Report: Apple Tablet Coming Soon, Made by Foxconn
So many reports have been circulating about this mysterious Apple Tablet that has been talked about for months. More and more sources seem to be jumping on the iTablet bandwagon. It’s kind of like technology’s Lock Ness Monster, if you think about it. At this point it would be an incredible disappointment to most readers if an Apple tablet did not actually show up.
The newest report from “market sources” is claiming that the iTablet (or iPad, as some are calling it) will start shipping in Q1 of 2010, and will be made by none other than Foxconn.
Foxconn, if you recall, is the company that manufactures the iPhone and was the center of an employee suicide due to the large amount of pressure he suffered from losing an iPhone prototype. It really comes as no surprise that Foxconn would be the frontrunner for the iTablet gig.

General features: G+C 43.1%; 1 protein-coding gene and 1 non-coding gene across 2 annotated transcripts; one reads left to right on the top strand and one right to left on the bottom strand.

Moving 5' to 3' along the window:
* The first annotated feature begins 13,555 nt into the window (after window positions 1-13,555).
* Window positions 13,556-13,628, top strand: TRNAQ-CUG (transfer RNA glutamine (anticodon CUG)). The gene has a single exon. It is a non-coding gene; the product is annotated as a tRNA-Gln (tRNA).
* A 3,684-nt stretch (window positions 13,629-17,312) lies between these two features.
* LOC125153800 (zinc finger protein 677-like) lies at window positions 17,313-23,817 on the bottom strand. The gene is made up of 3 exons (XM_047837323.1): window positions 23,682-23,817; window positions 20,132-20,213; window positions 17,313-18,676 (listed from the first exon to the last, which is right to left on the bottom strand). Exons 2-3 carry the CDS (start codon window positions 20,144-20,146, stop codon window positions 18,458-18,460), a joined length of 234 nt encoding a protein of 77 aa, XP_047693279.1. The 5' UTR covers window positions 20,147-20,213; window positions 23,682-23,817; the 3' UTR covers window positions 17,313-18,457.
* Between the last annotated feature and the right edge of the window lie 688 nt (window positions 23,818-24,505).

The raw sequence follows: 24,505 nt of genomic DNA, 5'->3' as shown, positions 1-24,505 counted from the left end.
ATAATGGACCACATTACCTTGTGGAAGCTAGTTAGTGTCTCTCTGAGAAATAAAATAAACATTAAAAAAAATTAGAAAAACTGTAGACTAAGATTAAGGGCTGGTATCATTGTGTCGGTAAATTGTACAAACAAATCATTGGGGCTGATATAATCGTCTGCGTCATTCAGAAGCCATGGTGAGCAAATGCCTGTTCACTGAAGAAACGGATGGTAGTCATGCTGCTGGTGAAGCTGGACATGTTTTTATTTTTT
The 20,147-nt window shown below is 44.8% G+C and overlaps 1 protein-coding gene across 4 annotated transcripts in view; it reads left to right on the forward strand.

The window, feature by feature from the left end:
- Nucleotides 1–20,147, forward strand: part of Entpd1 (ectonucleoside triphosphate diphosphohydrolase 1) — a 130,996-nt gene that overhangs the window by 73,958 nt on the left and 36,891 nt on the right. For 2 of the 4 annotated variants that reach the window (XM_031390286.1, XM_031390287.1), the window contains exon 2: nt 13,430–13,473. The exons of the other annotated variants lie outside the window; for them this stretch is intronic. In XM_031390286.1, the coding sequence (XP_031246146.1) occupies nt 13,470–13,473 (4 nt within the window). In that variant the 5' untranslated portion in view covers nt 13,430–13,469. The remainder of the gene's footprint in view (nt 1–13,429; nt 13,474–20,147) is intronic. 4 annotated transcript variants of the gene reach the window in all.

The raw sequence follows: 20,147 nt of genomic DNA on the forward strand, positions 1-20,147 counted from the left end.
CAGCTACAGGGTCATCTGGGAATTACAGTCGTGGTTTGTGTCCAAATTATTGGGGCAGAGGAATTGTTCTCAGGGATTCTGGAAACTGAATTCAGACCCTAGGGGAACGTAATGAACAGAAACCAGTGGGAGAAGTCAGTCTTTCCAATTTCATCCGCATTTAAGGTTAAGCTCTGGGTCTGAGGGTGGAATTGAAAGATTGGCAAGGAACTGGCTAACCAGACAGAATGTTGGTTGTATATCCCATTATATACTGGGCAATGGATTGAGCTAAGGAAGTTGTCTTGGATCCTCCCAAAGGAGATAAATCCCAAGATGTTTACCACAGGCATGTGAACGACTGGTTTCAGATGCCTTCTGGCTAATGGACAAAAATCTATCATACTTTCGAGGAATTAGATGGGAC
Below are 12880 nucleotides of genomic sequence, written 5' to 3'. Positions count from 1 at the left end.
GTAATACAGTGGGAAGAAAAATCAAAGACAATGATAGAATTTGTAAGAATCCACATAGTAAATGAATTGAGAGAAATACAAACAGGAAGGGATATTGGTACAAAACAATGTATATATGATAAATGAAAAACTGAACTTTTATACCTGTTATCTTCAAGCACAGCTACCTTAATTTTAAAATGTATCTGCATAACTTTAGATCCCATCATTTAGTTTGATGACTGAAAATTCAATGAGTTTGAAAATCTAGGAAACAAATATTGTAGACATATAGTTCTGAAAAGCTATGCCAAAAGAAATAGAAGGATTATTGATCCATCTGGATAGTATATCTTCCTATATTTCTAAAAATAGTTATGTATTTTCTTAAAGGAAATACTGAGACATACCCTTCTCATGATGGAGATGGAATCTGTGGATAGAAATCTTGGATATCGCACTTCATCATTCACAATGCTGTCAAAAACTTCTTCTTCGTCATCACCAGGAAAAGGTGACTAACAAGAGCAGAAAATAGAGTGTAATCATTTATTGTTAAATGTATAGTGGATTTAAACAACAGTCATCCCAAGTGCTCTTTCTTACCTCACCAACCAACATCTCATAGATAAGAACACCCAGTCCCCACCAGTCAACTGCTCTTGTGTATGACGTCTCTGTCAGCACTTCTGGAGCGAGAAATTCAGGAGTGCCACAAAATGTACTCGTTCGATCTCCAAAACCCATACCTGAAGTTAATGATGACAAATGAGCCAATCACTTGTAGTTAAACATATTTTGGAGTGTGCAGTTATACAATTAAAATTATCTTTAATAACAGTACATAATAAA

DigiTimes is reporting that there will be an initial shipment of 300,000-400,000. The tablet will have a 10.6″ display and will have a larger focus on eBooks than on music.
“The sources indicated they believe the tablet PC features will focus more on e-book functionality rather than music, and that based on Apple’s marketing strategy, long battery life, quick Internet connectivity and an easy-to-use user interface will be key features of the device.”
Long battery life? Focus on eBooks? This definitely will be covering new territory for Apple.
If Apple chooses to use the iPhone OS on the tablet, though, wouldn’t all that music functionality be built in anyway? Or will Apple cripple the tablet so that it doesn’t take away from iPod Touch/iPhone sales? Will this just be Apple’s idea of the Kindle?
So many unanswered questions, so little time. Loch Ness Monster, indeed!
Oh, and BTW – the report also mentions Hewlett-Packard is also looking into its own tablets in the spring of 2010, and coupled with Microsoft’s rumored tablet series coming out, definitely expect the competition to become intense. 2010, no doubt, will be the year of the tablet.
photo courtesy Gizmodo